Profitable Business vs. Sustainability: Why Not Both?

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Many companies struggle with integrating sustainable practices into their business models. Product labeling brings upon sourcing and traceability issues, and consumer interests are often replaced with cheaper methods of production. Why should profitable business be antithetical to ethics and sustainability?

Anita Roddick (1942-2007), founder of The Body Shop, was a catalyst in combining business practices with ethical choices. Her business model strived to put consumers first. “Roddick believed that business could be run ethically, with what she called ‘moral leadership,’ and still turn a profit.” [1] Roddick did not simply choose one side in the debate between environmental activism vs. creating a profitable business. She chose both.

As a young woman, Roddick spent some time travelling to and exploring abroad. She visited Tahiti, Australia, and South Africa—and was fascinated by the natural body and skincare regiments used in these nations. After marriage, Roddick and her husband owned a restaurant together. But once they decided to sell it, however, Roddick (mother of 2 at the time) was determined to bring in an income to support her family.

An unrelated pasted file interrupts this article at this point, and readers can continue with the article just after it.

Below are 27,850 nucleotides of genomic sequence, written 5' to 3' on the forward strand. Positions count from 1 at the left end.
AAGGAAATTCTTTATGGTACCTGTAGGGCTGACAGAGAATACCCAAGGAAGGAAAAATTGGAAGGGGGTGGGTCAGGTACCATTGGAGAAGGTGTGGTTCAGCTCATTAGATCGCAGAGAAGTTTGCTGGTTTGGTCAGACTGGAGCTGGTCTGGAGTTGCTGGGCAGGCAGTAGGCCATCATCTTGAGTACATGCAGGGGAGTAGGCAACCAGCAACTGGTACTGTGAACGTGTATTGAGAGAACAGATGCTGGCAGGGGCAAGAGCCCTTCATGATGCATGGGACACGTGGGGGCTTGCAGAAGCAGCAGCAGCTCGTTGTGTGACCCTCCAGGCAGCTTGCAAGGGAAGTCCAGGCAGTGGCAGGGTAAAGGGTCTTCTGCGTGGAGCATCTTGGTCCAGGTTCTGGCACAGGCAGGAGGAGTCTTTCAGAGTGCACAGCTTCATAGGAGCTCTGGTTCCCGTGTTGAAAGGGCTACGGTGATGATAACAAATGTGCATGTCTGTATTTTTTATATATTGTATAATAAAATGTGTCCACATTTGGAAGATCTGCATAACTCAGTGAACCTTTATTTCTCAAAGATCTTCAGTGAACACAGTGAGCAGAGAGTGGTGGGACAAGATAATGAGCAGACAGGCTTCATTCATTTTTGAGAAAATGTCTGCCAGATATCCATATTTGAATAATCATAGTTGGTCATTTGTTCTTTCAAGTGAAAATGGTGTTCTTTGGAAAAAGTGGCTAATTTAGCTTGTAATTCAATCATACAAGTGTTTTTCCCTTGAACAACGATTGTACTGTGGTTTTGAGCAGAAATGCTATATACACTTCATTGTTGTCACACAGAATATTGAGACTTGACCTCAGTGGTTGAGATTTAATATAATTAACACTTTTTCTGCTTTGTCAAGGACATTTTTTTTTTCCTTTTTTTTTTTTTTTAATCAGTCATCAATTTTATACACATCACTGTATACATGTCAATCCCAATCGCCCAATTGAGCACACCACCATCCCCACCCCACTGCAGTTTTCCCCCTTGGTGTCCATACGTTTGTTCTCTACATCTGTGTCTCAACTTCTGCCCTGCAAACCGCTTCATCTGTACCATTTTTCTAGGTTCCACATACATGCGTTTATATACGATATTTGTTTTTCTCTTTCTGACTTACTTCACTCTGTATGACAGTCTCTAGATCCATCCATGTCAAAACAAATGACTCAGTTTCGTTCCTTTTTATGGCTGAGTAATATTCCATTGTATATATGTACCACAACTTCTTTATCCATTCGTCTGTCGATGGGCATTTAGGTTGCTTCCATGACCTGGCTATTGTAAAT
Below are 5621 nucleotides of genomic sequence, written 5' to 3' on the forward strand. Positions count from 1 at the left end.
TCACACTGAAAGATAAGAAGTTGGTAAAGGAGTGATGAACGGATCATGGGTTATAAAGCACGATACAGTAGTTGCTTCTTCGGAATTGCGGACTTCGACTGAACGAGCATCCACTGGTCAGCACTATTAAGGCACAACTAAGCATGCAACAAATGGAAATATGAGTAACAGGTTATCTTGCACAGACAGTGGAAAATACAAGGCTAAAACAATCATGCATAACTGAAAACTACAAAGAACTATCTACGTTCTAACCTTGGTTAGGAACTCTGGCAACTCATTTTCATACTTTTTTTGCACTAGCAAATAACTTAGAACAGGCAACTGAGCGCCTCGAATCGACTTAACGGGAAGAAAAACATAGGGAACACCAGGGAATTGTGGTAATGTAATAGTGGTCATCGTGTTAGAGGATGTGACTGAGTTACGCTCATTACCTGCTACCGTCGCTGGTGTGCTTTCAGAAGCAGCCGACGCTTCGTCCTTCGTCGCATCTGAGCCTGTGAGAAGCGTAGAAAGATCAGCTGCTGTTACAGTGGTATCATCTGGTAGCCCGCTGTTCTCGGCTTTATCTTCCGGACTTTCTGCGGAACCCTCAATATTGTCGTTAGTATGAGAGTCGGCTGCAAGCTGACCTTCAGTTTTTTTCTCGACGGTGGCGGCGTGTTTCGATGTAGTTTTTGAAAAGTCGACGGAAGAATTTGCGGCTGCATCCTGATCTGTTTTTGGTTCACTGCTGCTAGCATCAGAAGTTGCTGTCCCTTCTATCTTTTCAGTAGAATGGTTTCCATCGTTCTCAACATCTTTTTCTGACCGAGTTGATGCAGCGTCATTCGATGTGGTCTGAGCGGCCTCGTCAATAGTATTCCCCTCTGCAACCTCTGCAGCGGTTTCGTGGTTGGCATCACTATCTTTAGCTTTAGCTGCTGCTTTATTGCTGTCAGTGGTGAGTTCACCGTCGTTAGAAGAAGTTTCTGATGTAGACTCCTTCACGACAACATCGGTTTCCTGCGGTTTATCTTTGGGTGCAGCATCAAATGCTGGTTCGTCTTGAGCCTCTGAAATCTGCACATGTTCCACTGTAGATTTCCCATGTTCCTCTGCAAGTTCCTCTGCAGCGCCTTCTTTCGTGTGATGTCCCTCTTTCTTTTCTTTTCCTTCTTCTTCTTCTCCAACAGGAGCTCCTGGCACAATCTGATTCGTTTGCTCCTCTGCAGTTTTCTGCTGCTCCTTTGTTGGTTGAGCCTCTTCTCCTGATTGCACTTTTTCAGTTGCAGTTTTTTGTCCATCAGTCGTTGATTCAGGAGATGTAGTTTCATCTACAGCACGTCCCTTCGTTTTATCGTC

Inspired by this “back-to nature cosmetic knowledge” [2] discovered abroad, she founded The Body Shop with a $6,500 loan and a contracted herbalist. Roddick carried out simplistic marketing strategies with consumer interests in mind. Offering discounted refills to returning customers who brought back used containers helped her gain brand loyalty—while also reducing environmental waste. “She used her stores to spread her philosophy and promote causes” [1], revolutionizing the concept of cause marketing and social activism through business practices.

Although Roddick eventually sold The Body Shop to L’Oréal—a company does, in fact, emphasize the importance of sustainable development—she “hoped that the Body Shop would spur L’Oréal to behave more ethically” [1]. Roddick “grew a single shop into an international empire” [2] and forever changed the way in which both producers and consumers think about ethical sourcing and corporate social responsibility.

Roddick’s story reflects my personal values in regards to the importance of sustainability in business. I recently spent my summer interning on the sustainable business practices and corporate social responsibility team at Cone Communications, a specialty public relations and marketing agency. Not only did I work on fair trade and sustainability campaigns, but I also gained experience working with the Global Reporting Initiative (GRI) to measure various companies’ commitments to integrate sustainable development into their core business models. As a social and environmental activist, Roddick chose both profitable business and sustainability—a practice more businesses should engage in today.

 

[1] http://www.nytimes.com/2007/09/12/world/europe/12roddick.html

[2] http://www.entrepreneur.com/article/197688

Julia Cohen

Brandeis University, ‘15

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